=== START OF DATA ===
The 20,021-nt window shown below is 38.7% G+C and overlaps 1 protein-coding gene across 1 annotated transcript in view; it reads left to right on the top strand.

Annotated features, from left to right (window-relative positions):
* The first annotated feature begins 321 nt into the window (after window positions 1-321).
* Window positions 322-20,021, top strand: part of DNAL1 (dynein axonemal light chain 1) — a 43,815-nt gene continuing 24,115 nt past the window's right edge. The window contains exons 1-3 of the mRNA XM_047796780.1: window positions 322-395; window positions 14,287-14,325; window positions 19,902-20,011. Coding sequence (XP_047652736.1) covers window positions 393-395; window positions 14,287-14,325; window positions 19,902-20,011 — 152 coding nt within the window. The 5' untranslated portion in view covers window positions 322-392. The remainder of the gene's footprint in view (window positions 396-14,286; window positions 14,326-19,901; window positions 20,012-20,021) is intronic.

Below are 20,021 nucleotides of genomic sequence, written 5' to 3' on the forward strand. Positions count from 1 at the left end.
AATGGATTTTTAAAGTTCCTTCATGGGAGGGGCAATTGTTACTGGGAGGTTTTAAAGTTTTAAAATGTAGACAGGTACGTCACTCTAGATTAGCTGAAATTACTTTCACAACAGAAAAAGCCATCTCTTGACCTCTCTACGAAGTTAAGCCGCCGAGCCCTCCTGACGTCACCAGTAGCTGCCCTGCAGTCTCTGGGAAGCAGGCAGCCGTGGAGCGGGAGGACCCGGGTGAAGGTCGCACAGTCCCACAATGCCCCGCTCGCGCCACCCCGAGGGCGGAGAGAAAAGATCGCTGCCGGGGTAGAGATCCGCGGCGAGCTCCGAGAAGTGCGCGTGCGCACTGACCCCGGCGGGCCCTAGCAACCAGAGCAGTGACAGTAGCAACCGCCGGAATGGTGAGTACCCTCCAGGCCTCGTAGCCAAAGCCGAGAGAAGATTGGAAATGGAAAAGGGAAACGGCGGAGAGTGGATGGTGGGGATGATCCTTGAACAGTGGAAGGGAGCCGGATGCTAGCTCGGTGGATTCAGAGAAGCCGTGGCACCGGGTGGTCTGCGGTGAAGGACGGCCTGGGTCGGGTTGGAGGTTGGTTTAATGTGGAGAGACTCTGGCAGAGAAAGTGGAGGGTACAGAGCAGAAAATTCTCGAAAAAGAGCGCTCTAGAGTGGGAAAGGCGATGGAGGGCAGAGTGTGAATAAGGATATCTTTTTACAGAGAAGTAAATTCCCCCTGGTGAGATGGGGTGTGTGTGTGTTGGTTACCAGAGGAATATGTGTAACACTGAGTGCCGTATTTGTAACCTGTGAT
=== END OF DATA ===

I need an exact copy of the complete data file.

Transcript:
The 20,021-nt window shown below is 38.7% G+C and overlaps 1 protein-coding gene across 1 annotated transcript in view; it reads left to right on the top strand.

Annotated features, from left to right (window-relative positions):
* The first annotated feature begins 321 nt into the window (after window positions 1-321).
* Window positions 322-20,021, top strand: part of DNAL1 (dynein axonemal light chain 1) — a 43,815-nt gene continuing 24,115 nt past the window's right edge. The window contains exons 1-3 of the mRNA XM_047796780.1: window positions 322-395; window positions 14,287-14,325; window positions 19,902-20,011. Coding sequence (XP_047652736.1) covers window positions 393-395; window positions 14,287-14,325; window positions 19,902-20,011 — 152 coding nt within the window. The 5' untranslated portion in view covers window positions 322-392. The remainder of the gene's footprint in view (window positions 396-14,286; window positions 14,326-19,901; window positions 20,012-20,021) is intronic.

Below are 20,021 nucleotides of genomic sequence, written 5' to 3' on the forward strand. Positions count from 1 at the left end.
AATGGATTTTTAAAGTTCCTTCATGGGAGGGGCAATTGTTACTGGGAGGTTTTAAAGTTTTAAAATGTAGACAGGTACGTCACTCTAGATTAGCTGAAATTACTTTCACAACAGAAAAAGCCATCTCTTGACCTCTCTACGAAGTTAAGCCGCCGAGCCCTCCTGACGTCACCAGTAGCTGCCCTGCAGTCTCTGGGAAGCAGGCAGCCGTGGAGCGGGAGGACCCGGGTGAAGGTCGCACAGTCCCACAATGCCCCGCTCGCGCCACCCCGAGGGCGGAGAGAAAAGATCGCTGCCGGGGTAGAGATCCGCGGCGAGCTCCGAGAAGTGCGCGTGCGCACTGACCCCGGCGGGCCCTAGCAACCAGAGCAGTGACAGTAGCAACCGCCGGAATGGTGAGTACCCTCCAGGCCTCGTAGCCAAAGCCGAGAGAAGATTGGAAATGGAAAAGGGAAACGGCGGAGAGTGGATGGTGGGGATGATCCTTGAACAGTGGAAGGGAGCCGGATGCTAGCTCGGTGGATTCAGAGAAGCCGTGGCACCGGGTGGTCTGCGGTGAAGGACGGCCTGGGTCGGGTTGGAGGTTGGTTTAATGTGGAGAGACTCTGGCAGAGAAAGTGGAGGGTACAGAGCAGAAAATTCTCGAAAAAGAGCGCTCTAGAGTGGGAAAGGCGATGGAGGGCAGAGTGTGAATAAGGATATCTTTTTACAGAGAAGTAAATTCCCCCTGGTGAGATGGGGTGTGTGTGTGTTGGTTACCAGAGGAATATGTGTAACACTGAGTGCCGTATTTGTAACCTGTGAT